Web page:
Five minutes later I realize someone’s next to me- It’s Tall Dude again. What is with this guy anyway? Guess we’re in pact now or something, I must be doing a damn good job of maintaining our crowd buffer.

Soon enough someone stands up front and says she’s gonna announce to the 400 people in the room the 80 potential jurors that will be taken to the courtroom for questioning and selection of the 12.  We are told this case will take at least two weeks, which means if I get selected there goes my trip to Spokane to see Q in March.

Hmmm. This will be interesting.

To be completely honest, I’ve had a feeling this whole time I’d be one of the lucky few who’d get chosen in the end. Why?  Because I’m that girl, that one-in-a-millionth-chance-girl that is usually in the one percent of everything.


I’m so used to be being the exception to the rule that I’ve come to sort of expect it, and so have the friends who have known me long enough. I have no explanation for it, it just happens that way.

A few brief examples: Spontaneous pneumothorax/collapsed lung hits one in every 100,000 people, most of whom are tall males. I am neither tall nor male. It’s happened to me at least 4 times.  During an iron infusion I am told that they have never seen an allergic reaction to the stuff in all their years as nurses and that the odds are near zero that it’ll happen to me.  It happens to me.  Twice.  During the insertion of a tube into my chest the doctors discover my body has a resistance to the anesthetic and I experience the pain of the surgery in full, completely conscious the entire procedure despite the increasing amount of medication they are loading into my 105lb body.


So you see? I’m really just weird that way……. I really need to start playing the lottery.

So anyway, back to my story.  I don’t have a great feeling about this and email my boss and assistant from my phone to give them a heads up.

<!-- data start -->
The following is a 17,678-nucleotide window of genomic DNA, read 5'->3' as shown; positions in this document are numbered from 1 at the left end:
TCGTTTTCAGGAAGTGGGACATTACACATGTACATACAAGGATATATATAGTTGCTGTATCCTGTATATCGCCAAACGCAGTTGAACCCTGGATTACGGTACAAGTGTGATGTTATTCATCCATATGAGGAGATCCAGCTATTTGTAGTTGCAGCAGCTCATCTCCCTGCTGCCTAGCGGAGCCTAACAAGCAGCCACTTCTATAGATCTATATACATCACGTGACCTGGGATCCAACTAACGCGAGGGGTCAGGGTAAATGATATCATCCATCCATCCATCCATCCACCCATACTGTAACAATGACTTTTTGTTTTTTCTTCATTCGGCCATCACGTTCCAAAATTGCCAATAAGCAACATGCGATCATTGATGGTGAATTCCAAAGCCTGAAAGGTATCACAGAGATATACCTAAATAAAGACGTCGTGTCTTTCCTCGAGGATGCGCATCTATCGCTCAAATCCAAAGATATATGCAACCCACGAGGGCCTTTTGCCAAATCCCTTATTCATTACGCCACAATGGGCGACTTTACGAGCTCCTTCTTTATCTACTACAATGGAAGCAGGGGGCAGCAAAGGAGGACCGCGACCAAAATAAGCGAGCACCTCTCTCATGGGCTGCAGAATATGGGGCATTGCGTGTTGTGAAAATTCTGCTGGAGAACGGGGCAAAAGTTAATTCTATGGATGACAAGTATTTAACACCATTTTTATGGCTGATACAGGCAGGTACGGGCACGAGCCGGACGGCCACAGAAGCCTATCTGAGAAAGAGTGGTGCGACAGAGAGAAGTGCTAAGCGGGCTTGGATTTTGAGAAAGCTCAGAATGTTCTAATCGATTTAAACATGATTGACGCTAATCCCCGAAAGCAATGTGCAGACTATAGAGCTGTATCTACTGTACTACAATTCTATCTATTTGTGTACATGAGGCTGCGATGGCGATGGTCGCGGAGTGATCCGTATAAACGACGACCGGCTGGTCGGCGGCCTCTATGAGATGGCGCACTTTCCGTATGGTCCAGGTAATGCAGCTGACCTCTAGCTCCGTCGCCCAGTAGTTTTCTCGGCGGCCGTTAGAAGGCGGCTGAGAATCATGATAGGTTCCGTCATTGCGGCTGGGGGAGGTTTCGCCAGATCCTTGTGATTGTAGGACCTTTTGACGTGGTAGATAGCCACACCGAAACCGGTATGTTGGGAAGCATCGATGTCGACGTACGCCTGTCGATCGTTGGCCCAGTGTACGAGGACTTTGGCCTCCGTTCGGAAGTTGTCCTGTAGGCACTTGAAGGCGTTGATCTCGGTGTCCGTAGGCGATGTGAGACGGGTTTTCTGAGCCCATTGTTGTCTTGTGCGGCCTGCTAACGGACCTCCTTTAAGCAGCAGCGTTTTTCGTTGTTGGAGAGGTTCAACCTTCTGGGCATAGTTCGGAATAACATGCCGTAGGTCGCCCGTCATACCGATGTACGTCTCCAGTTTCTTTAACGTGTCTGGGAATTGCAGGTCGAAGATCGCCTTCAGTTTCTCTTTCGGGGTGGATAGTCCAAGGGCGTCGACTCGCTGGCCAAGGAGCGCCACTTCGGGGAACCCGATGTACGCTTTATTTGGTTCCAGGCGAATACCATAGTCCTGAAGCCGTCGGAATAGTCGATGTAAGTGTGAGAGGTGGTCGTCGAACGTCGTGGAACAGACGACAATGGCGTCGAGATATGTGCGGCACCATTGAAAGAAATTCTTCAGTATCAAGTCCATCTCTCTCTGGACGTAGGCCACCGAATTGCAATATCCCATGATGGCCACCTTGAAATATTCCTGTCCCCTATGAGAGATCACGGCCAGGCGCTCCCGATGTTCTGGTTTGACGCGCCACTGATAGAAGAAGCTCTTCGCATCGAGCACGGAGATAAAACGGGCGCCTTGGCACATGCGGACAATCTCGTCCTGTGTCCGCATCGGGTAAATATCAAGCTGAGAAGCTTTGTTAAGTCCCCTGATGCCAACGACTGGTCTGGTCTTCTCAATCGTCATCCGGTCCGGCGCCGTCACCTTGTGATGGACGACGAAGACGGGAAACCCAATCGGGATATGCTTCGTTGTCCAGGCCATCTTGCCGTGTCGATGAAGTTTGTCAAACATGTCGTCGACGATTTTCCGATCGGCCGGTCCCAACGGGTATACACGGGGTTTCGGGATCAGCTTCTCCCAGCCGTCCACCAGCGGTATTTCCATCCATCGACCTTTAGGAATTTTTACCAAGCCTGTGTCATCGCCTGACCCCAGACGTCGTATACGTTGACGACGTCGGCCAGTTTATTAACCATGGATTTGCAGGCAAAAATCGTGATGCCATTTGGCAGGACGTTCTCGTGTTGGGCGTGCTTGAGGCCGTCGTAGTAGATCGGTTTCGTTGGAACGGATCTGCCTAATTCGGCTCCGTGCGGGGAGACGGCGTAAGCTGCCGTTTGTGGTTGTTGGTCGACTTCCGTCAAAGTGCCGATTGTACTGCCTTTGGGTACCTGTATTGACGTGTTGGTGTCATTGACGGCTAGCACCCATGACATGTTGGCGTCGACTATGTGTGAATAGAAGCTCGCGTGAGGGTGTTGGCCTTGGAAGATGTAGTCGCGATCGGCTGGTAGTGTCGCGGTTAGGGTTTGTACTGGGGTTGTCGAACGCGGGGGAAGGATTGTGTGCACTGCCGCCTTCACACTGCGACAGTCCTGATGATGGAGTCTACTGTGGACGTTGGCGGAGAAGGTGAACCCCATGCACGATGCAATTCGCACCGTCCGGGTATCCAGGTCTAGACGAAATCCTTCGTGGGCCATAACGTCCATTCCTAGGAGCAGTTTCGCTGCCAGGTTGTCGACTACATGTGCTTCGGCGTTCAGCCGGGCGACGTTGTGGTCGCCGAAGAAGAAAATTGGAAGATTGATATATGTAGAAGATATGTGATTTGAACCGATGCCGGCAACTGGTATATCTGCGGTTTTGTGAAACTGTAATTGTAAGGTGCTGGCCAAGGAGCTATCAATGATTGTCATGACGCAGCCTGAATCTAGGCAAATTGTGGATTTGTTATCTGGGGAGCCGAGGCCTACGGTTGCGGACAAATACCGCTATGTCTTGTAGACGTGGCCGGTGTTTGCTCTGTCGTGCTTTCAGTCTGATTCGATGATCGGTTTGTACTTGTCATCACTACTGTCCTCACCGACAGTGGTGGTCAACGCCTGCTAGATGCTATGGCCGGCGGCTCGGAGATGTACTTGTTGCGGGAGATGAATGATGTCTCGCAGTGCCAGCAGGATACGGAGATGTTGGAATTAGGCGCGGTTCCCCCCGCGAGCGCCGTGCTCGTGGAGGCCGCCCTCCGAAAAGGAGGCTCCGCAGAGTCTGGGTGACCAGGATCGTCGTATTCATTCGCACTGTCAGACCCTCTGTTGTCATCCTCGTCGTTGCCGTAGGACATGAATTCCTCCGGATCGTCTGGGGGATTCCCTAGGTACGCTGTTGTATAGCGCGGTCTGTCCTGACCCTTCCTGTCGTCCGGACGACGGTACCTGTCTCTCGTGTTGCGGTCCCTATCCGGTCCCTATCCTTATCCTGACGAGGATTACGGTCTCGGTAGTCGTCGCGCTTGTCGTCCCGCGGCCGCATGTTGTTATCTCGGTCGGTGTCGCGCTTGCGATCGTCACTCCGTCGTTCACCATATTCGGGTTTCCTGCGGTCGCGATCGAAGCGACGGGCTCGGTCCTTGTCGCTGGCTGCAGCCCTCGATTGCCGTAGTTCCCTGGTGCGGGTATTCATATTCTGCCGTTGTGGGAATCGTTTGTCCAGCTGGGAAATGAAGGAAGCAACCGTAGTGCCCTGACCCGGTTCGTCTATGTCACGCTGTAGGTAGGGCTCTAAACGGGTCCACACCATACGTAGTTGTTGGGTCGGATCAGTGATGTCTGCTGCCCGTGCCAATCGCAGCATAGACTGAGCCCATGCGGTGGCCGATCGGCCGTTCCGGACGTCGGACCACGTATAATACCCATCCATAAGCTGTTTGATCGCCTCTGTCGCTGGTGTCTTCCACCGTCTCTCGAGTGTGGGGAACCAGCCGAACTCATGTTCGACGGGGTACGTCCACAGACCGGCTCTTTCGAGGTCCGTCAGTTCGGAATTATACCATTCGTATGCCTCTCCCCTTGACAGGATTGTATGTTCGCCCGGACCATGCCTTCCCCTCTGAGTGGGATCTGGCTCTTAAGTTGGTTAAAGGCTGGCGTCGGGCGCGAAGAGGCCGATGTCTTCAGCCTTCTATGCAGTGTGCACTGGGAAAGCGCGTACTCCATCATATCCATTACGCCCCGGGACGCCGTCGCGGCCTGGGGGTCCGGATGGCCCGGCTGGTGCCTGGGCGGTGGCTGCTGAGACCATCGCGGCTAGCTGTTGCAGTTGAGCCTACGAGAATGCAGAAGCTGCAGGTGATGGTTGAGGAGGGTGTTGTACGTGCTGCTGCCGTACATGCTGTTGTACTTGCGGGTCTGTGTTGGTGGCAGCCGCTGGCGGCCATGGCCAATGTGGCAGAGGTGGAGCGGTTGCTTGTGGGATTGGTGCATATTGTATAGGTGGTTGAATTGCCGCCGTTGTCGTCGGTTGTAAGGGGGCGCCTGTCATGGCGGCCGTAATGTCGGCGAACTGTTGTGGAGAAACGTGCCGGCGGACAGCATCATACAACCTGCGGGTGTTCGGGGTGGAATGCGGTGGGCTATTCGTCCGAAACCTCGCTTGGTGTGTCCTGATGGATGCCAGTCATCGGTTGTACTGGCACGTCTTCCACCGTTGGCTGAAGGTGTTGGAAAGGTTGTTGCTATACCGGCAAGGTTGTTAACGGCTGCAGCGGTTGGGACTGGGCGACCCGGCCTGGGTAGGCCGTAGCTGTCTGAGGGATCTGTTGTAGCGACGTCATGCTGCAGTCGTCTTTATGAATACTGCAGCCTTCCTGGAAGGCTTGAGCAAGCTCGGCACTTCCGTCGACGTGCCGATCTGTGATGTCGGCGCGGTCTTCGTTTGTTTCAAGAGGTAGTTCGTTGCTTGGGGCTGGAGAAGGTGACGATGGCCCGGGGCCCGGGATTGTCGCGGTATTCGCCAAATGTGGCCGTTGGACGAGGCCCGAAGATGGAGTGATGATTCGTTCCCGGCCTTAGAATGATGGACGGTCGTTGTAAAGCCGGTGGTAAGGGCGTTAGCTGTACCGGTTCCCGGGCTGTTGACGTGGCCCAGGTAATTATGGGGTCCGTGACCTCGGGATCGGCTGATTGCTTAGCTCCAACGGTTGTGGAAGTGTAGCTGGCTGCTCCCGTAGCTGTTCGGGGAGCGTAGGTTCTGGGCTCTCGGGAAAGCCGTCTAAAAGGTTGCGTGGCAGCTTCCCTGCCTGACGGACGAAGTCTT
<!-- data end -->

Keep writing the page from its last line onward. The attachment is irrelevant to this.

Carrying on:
“Don’t worry about it” they say.  “It’s be fine” they say.  “I mean really, what are the chances?”

Ha. You’d be surprised.


After getting into the courtroom we are given a somewhat detailed explanation of the case (which is not a pleasant situation in any way) and how they will proceed with selecting jurors.  I like the judge immediately and tell myself that if I get selected at least it’ll be with him.  Chasen is sitting next to me (Tall Dude who has found solace in my company) He suddenly leans over to tell me he’s gonna get picked next.

He does.  Guess we are kindred spirits after all.

Questioning continues, as does selection.  Chasen gets dismissed eventually on account of some job interview the next day and I high-five him as he leaves.

Lucky bastard, now it’s just me.

By 4 o’clock after much ado, they finally agree on a jury and they’re sworn in.

Holy Moses, I made it, I think, I actually made it! Haha! Take that, one in a millionth chance! As I am putting my book in my bag I hear a despicable voice say,

“Ok, now we can begin alternate juror selection”

Ahhhhhh crap. Forgot about the bloody alternates.  I sit back….they are down to the last chair. There are still plenty of people in the room, it’s so unlikely I’ll get picked, even if the odds are against me,  it’d be like finding a needle in a haystack.

“Jennifer One in a Millionth, please take jury seat number 4”

And there it is.  They found the damn needle.

I walk up to the front and sit down in the chair I’ve been called to. They go through a few more questions and tell us to stand up so we can get sworn in.  Just as I’m wondering how I’m gonna tell Q I can’t come see her, one of the attorneys suddenly asks to speak to the judge.  They go over in what looks exactly like a sudden time-out during the fourth quarter of a football game.  The judge turns around, looks directly at me and grins.

“Juror number 4, you are excused.  We’ve decided we only need 3 alternates.”

Well I’ll be darned.  That one percent works both ways after all.